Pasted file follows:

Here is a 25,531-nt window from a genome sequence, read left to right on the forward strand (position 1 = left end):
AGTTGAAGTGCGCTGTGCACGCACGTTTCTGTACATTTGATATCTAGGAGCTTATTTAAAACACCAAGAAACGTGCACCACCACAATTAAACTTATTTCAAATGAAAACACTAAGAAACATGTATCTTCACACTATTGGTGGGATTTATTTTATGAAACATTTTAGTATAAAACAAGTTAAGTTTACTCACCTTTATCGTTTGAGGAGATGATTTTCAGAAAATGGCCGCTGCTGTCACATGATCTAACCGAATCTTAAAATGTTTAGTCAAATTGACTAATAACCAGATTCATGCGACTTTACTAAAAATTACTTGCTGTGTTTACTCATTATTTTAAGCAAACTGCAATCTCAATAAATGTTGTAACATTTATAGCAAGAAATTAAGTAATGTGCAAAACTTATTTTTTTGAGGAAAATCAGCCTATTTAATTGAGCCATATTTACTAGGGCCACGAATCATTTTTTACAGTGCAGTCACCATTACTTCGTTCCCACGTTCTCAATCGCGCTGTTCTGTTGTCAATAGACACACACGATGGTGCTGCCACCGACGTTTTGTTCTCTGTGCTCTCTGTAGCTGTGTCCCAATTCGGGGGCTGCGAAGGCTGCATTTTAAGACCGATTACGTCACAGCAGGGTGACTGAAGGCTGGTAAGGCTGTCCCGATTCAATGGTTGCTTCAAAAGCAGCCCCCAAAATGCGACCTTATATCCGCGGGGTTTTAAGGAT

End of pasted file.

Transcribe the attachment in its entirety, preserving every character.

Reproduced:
Here is a 25,531-nt window from a genome sequence, read left to right on the forward strand (position 1 = left end):
AGTTGAAGTGCGCTGTGCACGCACGTTTCTGTACATTTGATATCTAGGAGCTTATTTAAAACACCAAGAAACGTGCACCACCACAATTAAACTTATTTCAAATGAAAACACTAAGAAACATGTATCTTCACACTATTGGTGGGATTTATTTTATGAAACATTTTAGTATAAAACAAGTTAAGTTTACTCACCTTTATCGTTTGAGGAGATGATTTTCAGAAAATGGCCGCTGCTGTCACATGATCTAACCGAATCTTAAAATGTTTAGTCAAATTGACTAATAACCAGATTCATGCGACTTTACTAAAAATTACTTGCTGTGTTTACTCATTATTTTAAGCAAACTGCAATCTCAATAAATGTTGTAACATTTATAGCAAGAAATTAAGTAATGTGCAAAACTTATTTTTTTGAGGAAAATCAGCCTATTTAATTGAGCCATATTTACTAGGGCCACGAATCATTTTTTACAGTGCAGTCACCATTACTTCGTTCCCACGTTCTCAATCGCGCTGTTCTGTTGTCAATAGACACACACGATGGTGCTGCCACCGACGTTTTGTTCTCTGTGCTCTCTGTAGCTGTGTCCCAATTCGGGGGCTGCGAAGGCTGCATTTTAAGACCGATTACGTCACAGCAGGGTGACTGAAGGCTGGTAAGGCTGTCCCGATTCAATGGTTGCTTCAAAAGCAGCCCCCAAAATGCGACCTTATATCCGCGGGGTTTTAAGGAT